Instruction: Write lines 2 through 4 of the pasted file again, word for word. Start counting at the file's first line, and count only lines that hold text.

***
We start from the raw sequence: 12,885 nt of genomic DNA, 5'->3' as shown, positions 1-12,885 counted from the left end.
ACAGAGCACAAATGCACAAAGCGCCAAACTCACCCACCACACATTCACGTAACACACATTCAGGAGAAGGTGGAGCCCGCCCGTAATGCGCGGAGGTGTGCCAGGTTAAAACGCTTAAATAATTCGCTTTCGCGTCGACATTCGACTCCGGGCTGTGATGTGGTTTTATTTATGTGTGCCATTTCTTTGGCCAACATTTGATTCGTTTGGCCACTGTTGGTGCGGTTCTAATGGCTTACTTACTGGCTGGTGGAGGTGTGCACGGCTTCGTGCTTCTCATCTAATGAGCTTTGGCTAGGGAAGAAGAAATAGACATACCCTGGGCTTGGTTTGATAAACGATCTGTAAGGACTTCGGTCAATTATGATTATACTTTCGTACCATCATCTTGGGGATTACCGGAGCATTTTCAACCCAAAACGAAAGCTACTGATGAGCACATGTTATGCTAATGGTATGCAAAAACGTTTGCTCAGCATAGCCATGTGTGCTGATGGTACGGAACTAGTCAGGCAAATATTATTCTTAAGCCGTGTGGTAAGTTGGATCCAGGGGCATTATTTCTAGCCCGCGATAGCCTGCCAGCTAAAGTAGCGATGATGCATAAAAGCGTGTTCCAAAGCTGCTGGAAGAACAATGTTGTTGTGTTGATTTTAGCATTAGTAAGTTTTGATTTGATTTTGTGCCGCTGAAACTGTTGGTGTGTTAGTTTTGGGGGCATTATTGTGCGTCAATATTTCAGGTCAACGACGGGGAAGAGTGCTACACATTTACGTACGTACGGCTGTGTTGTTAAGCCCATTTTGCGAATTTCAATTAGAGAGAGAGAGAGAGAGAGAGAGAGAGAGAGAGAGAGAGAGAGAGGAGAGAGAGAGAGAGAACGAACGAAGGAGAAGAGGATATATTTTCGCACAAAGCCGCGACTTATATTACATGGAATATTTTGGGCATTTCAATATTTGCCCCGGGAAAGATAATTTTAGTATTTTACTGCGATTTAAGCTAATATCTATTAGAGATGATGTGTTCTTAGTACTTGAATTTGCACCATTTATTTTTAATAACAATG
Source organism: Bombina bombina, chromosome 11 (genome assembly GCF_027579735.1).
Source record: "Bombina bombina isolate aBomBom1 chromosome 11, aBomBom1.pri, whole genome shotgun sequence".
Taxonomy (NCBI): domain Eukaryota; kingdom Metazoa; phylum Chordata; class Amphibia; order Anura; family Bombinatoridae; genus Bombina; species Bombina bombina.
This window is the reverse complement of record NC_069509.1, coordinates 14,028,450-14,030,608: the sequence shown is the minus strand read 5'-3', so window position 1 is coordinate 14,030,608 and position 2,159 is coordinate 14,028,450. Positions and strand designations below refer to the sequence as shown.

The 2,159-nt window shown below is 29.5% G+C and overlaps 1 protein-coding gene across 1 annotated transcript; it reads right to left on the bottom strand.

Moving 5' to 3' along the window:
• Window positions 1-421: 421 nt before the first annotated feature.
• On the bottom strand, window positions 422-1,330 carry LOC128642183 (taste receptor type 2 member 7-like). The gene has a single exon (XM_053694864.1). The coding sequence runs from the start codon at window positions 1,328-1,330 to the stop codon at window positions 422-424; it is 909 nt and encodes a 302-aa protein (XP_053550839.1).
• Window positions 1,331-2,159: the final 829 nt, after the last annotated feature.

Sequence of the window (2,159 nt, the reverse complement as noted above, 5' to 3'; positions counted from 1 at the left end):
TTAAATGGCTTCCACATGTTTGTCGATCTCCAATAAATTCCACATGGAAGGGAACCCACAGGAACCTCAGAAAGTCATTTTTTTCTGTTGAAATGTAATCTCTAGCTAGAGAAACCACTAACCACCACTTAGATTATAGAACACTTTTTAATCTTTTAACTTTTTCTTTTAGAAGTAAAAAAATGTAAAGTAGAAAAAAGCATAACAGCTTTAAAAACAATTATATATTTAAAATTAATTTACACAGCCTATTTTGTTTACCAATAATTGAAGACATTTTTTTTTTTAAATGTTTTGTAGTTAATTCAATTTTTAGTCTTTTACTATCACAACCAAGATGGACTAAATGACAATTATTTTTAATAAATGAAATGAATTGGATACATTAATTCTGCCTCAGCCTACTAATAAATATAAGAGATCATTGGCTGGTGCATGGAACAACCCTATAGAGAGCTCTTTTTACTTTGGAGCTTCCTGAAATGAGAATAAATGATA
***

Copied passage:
ACAGAGCACAAATGCACAAAGCGCCAAACTCACCCACCACACATTCACGTAACACACATTCAGGAGAAGGTGGAGCCCGCCCGTAATGCGCGGAGGTGTGCCAGGTTAAAACGCTTAAATAATTCGCTTTCGCGTCGACATTCGACTCCGGGCTGTGATGTGGTTTTATTTATGTGTGCCATTTCTTTGGCCAACATTTGATTCGTTTGGCCACTGTTGGTGCGGTTCTAATGGCTTACTTACTGGCTGGTGGAGGTGTGCACGGCTTCGTGCTTCTCATCTAATGAGCTTTGGCTAGGGAAGAAGAAATAGACATACCCTGGGCTTGGTTTGATAAACGATCTGTAAGGACTTCGGTCAATTATGATTATACTTTCGTACCATCATCTTGGGGATTACCGGAGCATTTTCAACCCAAAACGAAAGCTACTGATGAGCACATGTTATGCTAATGGTATGCAAAAACGTTTGCTCAGCATAGCCATGTGTGCTGATGGTACGGAACTAGTCAGGCAAATATTATTCTTAAGCCGTGTGGTAAGTTGGATCCAGGGGCATTATTTCTAGCCCGCGATAGCCTGCCAGCTAAAGTAGCGATGATGCATAAAAGCGTGTTCCAAAGCTGCTGGAAGAACAATGTTGTTGTGTTGATTTTAGCATTAGTAAGTTTTGATTTGATTTTGTGCCGCTGAAACTGTTGGTGTGTTAGTTTTGGGGGCATTATTGTGCGTCAATATTTCAGGTCAACGACGGGGAAGAGTGCTACACATTTACGTACGTACGGCTGTGTTGTTAAGCCCATTTTGCGAATTTCAATTAGAGAGAGAGAGAGAGAGAGAGAGAGAGAGAGAGAGAGAGAGAGAGGAGAGAGAGAGAGAGAACGAACGAAGGAGAAGAGGATATATTTTCGCACAAAGCCGCGACTTATATTACATGGAATATTTTGGGCATTTCAATATTTGCCCCGGGAAAGATAATTTTAGTATTTTACTGCGATTTAAGCTAATATCTATTAGAGATGATGTGTTCTTAGTACTTGAATTTGCACCATTTATTTTTAATAACAATG
Source organism: Bombina bombina, chromosome 11 (genome assembly GCF_027579735.1).
Source record: "Bombina bombina isolate aBomBom1 chromosome 11, aBomBom1.pri, whole genome shotgun sequence".